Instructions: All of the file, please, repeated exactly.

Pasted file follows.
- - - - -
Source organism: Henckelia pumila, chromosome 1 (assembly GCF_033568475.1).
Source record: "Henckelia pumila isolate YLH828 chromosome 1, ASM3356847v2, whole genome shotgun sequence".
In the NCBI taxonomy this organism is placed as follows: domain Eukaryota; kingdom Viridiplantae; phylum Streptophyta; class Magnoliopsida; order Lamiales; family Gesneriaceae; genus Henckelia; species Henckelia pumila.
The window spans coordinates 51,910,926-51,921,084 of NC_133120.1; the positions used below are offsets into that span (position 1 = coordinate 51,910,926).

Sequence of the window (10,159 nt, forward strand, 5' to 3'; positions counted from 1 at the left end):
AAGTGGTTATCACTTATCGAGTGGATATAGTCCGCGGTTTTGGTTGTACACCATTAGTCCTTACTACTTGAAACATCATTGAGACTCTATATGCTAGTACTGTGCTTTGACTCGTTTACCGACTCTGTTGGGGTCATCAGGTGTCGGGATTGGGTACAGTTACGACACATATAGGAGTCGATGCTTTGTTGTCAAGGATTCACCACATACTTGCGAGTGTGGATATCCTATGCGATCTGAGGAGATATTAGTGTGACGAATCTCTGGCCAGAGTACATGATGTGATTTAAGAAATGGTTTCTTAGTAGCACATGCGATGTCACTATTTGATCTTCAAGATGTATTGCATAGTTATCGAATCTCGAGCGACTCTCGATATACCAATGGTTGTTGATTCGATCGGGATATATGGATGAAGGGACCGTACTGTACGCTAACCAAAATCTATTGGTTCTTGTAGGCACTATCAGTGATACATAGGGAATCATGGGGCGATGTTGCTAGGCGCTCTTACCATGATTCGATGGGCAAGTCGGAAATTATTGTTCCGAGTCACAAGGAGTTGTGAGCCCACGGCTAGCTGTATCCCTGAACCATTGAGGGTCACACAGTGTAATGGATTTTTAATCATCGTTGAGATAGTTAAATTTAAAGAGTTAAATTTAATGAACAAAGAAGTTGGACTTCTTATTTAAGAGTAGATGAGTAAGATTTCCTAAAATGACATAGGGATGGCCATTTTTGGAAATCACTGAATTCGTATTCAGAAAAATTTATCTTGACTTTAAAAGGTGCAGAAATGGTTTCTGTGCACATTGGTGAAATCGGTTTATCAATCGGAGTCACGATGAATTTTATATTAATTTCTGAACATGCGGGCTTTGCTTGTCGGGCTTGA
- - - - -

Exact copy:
Source organism: Henckelia pumila, chromosome 1 (assembly GCF_033568475.1).
Source record: "Henckelia pumila isolate YLH828 chromosome 1, ASM3356847v2, whole genome shotgun sequence".
In the NCBI taxonomy this organism is placed as follows: domain Eukaryota; kingdom Viridiplantae; phylum Streptophyta; class Magnoliopsida; order Lamiales; family Gesneriaceae; genus Henckelia; species Henckelia pumila.
The window spans coordinates 51,910,926-51,921,084 of NC_133120.1; the positions used below are offsets into that span (position 1 = coordinate 51,910,926).

Sequence of the window (10,159 nt, forward strand, 5' to 3'; positions counted from 1 at the left end):
AAGTGGTTATCACTTATCGAGTGGATATAGTCCGCGGTTTTGGTTGTACACCATTAGTCCTTACTACTTGAAACATCATTGAGACTCTATATGCTAGTACTGTGCTTTGACTCGTTTACCGACTCTGTTGGGGTCATCAGGTGTCGGGATTGGGTACAGTTACGACACATATAGGAGTCGATGCTTTGTTGTCAAGGATTCACCACATACTTGCGAGTGTGGATATCCTATGCGATCTGAGGAGATATTAGTGTGACGAATCTCTGGCCAGAGTACATGATGTGATTTAAGAAATGGTTTCTTAGTAGCACATGCGATGTCACTATTTGATCTTCAAGATGTATTGCATAGTTATCGAATCTCGAGCGACTCTCGATATACCAATGGTTGTTGATTCGATCGGGATATATGGATGAAGGGACCGTACTGTACGCTAACCAAAATCTATTGGTTCTTGTAGGCACTATCAGTGATACATAGGGAATCATGGGGCGATGTTGCTAGGCGCTCTTACCATGATTCGATGGGCAAGTCGGAAATTATTGTTCCGAGTCACAAGGAGTTGTGAGCCCACGGCTAGCTGTATCCCTGAACCATTGAGGGTCACACAGTGTAATGGATTTTTAATCATCGTTGAGATAGTTAAATTTAAAGAGTTAAATTTAATGAACAAAGAAGTTGGACTTCTTATTTAAGAGTAGATGAGTAAGATTTCCTAAAATGACATAGGGATGGCCATTTTTGGAAATCACTGAATTCGTATTCAGAAAAATTTATCTTGACTTTAAAAGGTGCAGAAATGGTTTCTGTGCACATTGGTGAAATCGGTTTATCAATCGGAGTCACGATGAATTTTATATTAATTTCTGAACATGCGGGCTTTGCTTGTCGGGCTTGA